magistrates, and their despising of the temporal governments. Hence, the doctrines of "passive obedience” and “non-resistance,” which so peculiarly distinguish the earlier days of the reformed church of England. And however these doctrines may sound in this age of liberty,— and disgusting as they appear, when, from interested motives, they are offered as the incense of fattery to princes,- or however they may be sometimes too partially applied, under a mixed form of government,— they still demand the serious consideration of all denominations of Christians who desire to learn and practise the will of Christ, and must command our respect, in those who “ for conscience towards God endure grief, suffering wrongfully.”

Perhaps all who are acquainted with history will, at least, allow that it were better for the world and for religion, were all those who addict themselves to the work of the ministry, for that reason, to have done with worldly politics, and, as far as positive duty permits, to consider themselves of no party and of no country, satisfied to " submit to every ordinance of man for the Lord's sake,” and to seek the things that make for peace, believing that “ the powers that be are ordained of God," and that “ He ruleth the kingdoms of men,” and “setteth over them whomsoever He will." Had these maxims been observed, the place of worship, at least, would have enjoyed a truce from the turmoil of political contests; and “the patient abiding of the meek" might have formed a claim, sooner respected by their countrymen, for the rights of conscience, than all the tumults kindled by the fiery zeal of well-meaning, though sometimes very factious divines.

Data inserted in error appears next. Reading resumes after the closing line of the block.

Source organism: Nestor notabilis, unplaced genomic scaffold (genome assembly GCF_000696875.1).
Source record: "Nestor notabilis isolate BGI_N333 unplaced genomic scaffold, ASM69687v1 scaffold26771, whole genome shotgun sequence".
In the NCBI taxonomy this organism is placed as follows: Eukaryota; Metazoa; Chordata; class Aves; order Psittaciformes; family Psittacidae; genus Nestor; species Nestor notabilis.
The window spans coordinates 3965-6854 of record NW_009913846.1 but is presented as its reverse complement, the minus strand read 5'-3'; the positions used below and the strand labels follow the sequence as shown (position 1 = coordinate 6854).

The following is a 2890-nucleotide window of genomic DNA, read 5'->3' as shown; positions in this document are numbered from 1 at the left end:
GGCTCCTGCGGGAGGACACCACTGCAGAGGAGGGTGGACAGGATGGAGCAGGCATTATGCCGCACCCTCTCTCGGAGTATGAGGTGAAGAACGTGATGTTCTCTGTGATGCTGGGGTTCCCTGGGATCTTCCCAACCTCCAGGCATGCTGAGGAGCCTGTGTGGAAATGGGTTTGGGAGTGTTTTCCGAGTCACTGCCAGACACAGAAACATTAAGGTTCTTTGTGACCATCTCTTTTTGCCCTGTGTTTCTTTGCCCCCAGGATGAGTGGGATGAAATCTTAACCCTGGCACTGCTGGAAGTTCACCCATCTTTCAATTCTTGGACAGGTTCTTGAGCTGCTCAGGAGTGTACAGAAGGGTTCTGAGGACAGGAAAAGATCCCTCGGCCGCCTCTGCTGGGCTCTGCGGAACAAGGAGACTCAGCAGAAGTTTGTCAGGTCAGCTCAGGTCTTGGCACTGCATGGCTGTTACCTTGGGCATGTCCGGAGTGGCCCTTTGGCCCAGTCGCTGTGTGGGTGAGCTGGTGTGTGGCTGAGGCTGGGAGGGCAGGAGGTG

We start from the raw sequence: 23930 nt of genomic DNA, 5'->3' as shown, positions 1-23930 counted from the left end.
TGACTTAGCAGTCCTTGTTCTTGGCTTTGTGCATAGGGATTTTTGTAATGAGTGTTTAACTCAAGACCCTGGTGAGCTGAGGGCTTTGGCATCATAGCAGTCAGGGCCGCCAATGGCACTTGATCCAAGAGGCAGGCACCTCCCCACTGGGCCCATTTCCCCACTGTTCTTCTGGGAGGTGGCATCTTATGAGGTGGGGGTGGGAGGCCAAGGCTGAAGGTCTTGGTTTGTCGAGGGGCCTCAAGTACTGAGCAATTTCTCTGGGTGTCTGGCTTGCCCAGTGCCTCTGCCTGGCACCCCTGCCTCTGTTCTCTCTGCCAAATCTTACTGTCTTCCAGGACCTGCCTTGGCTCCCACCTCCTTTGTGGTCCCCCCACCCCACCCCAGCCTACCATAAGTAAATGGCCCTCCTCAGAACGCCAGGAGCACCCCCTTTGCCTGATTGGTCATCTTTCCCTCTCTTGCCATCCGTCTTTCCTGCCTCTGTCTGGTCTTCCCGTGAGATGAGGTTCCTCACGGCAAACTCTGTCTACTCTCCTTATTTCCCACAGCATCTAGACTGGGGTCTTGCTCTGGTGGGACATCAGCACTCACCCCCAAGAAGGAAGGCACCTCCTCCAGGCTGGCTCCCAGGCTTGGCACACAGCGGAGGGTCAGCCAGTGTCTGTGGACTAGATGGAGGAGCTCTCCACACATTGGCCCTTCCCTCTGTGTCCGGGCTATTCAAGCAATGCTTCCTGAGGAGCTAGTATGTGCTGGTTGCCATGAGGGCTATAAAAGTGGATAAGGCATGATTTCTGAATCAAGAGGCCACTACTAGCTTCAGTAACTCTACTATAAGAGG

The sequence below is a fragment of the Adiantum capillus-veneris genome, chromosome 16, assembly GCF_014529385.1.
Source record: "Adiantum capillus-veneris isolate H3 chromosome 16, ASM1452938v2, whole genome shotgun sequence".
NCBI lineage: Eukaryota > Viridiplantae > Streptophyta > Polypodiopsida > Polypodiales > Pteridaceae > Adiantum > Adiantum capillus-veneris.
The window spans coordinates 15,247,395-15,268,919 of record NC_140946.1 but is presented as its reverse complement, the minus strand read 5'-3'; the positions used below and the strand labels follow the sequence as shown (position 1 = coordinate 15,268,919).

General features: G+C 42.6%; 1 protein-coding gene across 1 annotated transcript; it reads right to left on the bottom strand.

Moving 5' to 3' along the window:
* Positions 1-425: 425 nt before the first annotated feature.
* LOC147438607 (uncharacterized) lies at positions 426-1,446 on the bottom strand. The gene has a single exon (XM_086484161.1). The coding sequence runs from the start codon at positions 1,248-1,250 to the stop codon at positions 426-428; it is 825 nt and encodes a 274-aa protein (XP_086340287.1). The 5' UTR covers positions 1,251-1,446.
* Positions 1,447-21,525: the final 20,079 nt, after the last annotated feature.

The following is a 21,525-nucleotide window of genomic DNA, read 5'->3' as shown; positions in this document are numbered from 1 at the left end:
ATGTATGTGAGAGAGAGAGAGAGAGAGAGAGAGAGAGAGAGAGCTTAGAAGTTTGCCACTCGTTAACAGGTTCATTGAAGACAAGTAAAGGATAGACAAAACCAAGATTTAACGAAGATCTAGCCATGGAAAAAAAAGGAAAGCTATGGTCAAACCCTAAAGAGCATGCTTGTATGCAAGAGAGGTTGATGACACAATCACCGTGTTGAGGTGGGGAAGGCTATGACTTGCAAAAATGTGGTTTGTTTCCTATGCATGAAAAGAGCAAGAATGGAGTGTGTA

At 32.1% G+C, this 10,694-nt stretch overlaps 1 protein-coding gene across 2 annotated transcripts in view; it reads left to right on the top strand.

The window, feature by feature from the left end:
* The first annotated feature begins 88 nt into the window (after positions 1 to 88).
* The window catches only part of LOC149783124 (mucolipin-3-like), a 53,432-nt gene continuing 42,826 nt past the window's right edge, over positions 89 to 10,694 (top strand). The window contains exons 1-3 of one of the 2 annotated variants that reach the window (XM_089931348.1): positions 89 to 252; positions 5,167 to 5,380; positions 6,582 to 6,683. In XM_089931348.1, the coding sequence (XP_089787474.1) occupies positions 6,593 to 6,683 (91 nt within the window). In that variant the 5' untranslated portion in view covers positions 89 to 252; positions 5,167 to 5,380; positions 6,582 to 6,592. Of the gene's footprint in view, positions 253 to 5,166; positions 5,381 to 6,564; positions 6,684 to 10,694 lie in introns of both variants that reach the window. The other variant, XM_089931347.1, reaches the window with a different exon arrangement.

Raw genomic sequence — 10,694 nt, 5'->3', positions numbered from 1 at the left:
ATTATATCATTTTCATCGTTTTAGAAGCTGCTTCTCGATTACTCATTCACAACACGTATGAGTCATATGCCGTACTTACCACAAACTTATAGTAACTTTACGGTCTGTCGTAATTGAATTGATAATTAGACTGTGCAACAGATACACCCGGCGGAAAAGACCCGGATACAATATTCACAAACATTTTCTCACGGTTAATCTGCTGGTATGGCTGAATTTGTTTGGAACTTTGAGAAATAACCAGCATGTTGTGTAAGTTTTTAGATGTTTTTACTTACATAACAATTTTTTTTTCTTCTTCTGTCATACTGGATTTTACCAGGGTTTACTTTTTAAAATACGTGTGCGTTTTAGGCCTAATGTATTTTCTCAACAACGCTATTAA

The character of the two national churches established in Great Britain, differed much in their notions respecting the limits of that submission which was due to the civil power. This arose in part, perhaps, from the different circumstances in which the reformation was introduced into the two kingdoms. But it is well known that the political principles of the early Scottish reformers, with respect to the nature of the sovereign power, were very different from those entertained by the reformers in England. They seem to have approximated, in some of their leading sentiments, to those which have been laid down as maxims in this revolutionary age. One advantage, however, Scotland possessed over the more southern part of the island : the great mass of her population were more deeply impressed and interested by the doctrines of the Protestant faith ; so that the clergy of the Scottish church were strong through the attachment of the people, and formed a